A Game for All the Family by Sophie Hannah

2 Mins read

Nobody does dark and twisted better than Sophie Hannah, but after an inroad into Agatha Christie territory with The Monogram Murders, she seems in no hurry to get back to her crime series featuring Charlie Zailer and Simon Waterhouse. In this contemporary standalone novel, Hannah has injected a lot of humour into her trademark ‘situation impossible’ psychological thriller.

Justine Merrison is moving to Devon with her opera-singer husband Alex and her teenage daughter Ellen. Having acquired a fairly substantial property called Speedwell House, she is all too happy to have some down time after the rough and tumble of a TV career which threatened to overwhelm her. However, as her husband correctly surmises, Justine is too much of a drama queen to bury herself in the wilds of Devon. She can’t go for 10 minutes without having a major, life-changing realisation, and soon her tranquil rural life is clouded by bizarre events. Is she overreacting and trying to see patterns where there are none? You may well spend most of the book trying to decide just how reliable a narrator Justine really is.

Young Ellen seems to be more and more withdrawn, but refuses to discuss her unhappiness with anybody. Typical teenager, or is there more to it? She is also writing a detailed account of the eccentric and murderous Ingrey family, who used to live in Speedwell House. Justine herself starts receiving threatening, anonymous phonecalls. Finally, when Ellen tells her that her only friend at school, George Donbavand, has been expelled because of a misunderstanding, Justine decides to intervene – only to be told that there never was a pupil of that name at the school.

Unsure who to believe or how all these incidents are related, worried that she or her daughter may be losing their grip on reality, Justine stubbornly pursues the multiple mysteries. Along the way she is helped by a strange dog breeder who foists an inquisitive Bedlington terrier by the name of Figgy Pudding on the family. Alternating with the storyline set in the present, we also find chapters written by Ellen about the Ingrey family. They bring a lighter, funnier tone to the story and capture the voice of teenage self-absorbtion and over-earnestness to perfection.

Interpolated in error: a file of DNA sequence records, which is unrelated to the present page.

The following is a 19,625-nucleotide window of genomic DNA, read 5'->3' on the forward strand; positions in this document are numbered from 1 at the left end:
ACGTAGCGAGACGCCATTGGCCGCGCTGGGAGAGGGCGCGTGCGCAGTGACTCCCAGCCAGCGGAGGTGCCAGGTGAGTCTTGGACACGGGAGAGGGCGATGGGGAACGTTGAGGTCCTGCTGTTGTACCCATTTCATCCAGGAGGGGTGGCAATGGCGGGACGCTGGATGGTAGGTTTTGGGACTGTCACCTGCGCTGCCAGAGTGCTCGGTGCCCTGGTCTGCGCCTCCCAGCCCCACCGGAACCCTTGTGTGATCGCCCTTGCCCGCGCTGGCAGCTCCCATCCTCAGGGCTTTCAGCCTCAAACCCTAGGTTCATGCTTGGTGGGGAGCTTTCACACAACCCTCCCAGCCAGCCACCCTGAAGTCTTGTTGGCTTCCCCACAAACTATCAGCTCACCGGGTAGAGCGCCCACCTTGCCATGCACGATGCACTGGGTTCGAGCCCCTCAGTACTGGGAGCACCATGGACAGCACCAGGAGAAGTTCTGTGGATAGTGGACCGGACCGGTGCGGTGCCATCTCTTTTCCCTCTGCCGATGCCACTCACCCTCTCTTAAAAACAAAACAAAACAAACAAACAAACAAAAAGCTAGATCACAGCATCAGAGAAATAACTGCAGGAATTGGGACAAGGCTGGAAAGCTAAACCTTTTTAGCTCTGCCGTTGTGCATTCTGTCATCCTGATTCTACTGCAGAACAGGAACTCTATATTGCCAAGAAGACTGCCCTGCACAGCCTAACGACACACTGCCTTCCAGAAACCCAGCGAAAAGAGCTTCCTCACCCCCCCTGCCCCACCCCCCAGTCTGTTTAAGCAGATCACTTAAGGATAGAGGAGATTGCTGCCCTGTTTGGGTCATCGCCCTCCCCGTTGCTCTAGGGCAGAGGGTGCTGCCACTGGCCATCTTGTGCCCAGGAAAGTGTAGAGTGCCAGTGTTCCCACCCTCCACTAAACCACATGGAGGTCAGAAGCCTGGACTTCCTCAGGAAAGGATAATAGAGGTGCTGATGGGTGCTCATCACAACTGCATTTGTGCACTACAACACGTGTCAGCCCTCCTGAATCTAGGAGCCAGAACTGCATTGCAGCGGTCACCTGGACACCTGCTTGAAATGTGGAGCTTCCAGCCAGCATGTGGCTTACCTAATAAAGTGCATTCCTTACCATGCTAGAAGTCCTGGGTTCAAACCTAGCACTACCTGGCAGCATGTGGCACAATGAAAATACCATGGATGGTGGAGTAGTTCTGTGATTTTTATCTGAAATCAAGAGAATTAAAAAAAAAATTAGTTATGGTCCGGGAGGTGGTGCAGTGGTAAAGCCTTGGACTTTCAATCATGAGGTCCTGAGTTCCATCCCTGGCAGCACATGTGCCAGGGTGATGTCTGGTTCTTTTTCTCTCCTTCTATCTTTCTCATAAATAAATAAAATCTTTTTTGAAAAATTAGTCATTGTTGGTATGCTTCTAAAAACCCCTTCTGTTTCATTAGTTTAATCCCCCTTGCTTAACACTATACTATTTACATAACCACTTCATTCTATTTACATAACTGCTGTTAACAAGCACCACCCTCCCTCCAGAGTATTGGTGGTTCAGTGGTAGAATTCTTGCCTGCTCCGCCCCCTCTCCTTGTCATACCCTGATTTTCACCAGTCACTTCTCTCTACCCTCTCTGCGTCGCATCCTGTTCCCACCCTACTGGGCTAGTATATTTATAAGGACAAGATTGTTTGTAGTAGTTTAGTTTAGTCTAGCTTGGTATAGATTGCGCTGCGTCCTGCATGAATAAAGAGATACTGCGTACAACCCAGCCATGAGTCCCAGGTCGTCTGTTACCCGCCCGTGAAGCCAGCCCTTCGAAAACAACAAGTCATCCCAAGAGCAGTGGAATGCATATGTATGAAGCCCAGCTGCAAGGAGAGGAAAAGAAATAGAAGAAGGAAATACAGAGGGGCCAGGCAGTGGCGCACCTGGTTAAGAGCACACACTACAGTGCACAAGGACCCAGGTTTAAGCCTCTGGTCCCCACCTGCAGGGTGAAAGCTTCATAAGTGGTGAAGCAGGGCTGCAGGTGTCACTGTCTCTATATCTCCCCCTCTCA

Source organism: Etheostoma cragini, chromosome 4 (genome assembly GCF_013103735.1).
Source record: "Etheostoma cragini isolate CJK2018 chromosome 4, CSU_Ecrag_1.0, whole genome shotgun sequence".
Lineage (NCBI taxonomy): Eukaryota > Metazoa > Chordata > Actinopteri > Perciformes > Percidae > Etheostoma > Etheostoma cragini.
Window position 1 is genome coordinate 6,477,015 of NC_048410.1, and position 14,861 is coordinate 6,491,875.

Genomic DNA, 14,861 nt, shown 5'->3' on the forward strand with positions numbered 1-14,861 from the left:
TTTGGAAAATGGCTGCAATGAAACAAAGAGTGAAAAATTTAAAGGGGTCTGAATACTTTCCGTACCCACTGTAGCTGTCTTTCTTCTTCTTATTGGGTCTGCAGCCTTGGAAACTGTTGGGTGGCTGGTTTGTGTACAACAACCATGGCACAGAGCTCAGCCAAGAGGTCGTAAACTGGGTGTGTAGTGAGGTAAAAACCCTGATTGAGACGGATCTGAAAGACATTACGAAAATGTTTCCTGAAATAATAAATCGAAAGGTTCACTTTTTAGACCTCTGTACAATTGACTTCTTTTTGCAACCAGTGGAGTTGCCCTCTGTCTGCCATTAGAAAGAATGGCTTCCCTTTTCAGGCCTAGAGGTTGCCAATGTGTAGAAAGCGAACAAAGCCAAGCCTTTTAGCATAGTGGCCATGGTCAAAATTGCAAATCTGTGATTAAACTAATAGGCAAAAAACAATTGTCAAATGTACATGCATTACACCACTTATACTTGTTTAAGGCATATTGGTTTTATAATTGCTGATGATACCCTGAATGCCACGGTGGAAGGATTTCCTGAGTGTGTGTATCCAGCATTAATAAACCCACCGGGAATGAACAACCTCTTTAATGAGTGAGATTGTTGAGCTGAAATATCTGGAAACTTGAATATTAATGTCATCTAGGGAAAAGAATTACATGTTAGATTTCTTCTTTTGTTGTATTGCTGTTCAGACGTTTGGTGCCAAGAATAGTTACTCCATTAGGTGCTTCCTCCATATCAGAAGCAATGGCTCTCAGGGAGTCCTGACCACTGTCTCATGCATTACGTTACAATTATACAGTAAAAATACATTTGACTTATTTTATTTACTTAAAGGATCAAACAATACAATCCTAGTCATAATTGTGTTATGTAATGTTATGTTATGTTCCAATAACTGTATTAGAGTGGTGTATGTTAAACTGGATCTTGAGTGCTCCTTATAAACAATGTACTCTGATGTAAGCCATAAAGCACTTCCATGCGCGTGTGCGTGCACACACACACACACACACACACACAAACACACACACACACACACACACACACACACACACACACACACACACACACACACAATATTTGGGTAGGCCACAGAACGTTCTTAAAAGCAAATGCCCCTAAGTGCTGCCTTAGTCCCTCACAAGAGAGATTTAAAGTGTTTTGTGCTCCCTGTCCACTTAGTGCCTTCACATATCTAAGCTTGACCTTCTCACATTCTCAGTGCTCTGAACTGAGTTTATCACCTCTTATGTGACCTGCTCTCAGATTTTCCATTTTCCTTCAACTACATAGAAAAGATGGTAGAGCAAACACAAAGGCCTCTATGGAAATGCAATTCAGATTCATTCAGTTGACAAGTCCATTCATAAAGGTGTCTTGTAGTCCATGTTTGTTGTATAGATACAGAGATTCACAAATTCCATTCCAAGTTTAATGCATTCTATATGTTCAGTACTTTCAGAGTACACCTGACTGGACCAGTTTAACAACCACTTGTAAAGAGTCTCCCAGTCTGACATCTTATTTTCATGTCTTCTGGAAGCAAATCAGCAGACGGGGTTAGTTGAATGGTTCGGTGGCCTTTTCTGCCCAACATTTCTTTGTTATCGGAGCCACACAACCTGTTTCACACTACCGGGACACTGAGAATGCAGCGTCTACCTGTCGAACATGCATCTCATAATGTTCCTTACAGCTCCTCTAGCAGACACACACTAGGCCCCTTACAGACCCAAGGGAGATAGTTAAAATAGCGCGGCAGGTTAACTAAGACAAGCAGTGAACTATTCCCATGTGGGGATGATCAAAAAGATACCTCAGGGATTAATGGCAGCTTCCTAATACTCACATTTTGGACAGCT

Just in case you are starting to think that Sophie Hannah has turned to cosy mystery writing, this is not the case. It is true that this is frothier and funnier than some of her previous books. The puppy that ultimately wins over all the hearts is a pretty standard cosy mystery device, but plays a more significant role in this case. If you don’t like gratuitous violence you’ll be relieved to find that there are no graphic scenes of horror.

Nevertheless, there are plenty of dark moments in the everyday Gothic vein that the author excels at. Those are the moments when we start to question if we ever really know a person, when we have the rug pulled out from under us, when we wonder who the monster really is. All of that is still present in this novel, and there is also an ending which dispels any illusions of cosiness.

This is a diverting and quick read. It just misses out on a five star rating because the plot does get a little far-fetched at times. The leisurely pace and alternating narrator device is also likely to have action thriller fans chomping at the bit. However, if you prefer a workout for your little grey cells, served with equal dollops of menace and humour, you will be thoroughly entertained.

We have previously reviewed The Carrier and Sophie Hannah’s Poirot novel, The Monogram Murders. We interviewed the author when she participated in World Book Night 2013 here.

Hodder & Stoughton

CFL Rating: 4 Stars

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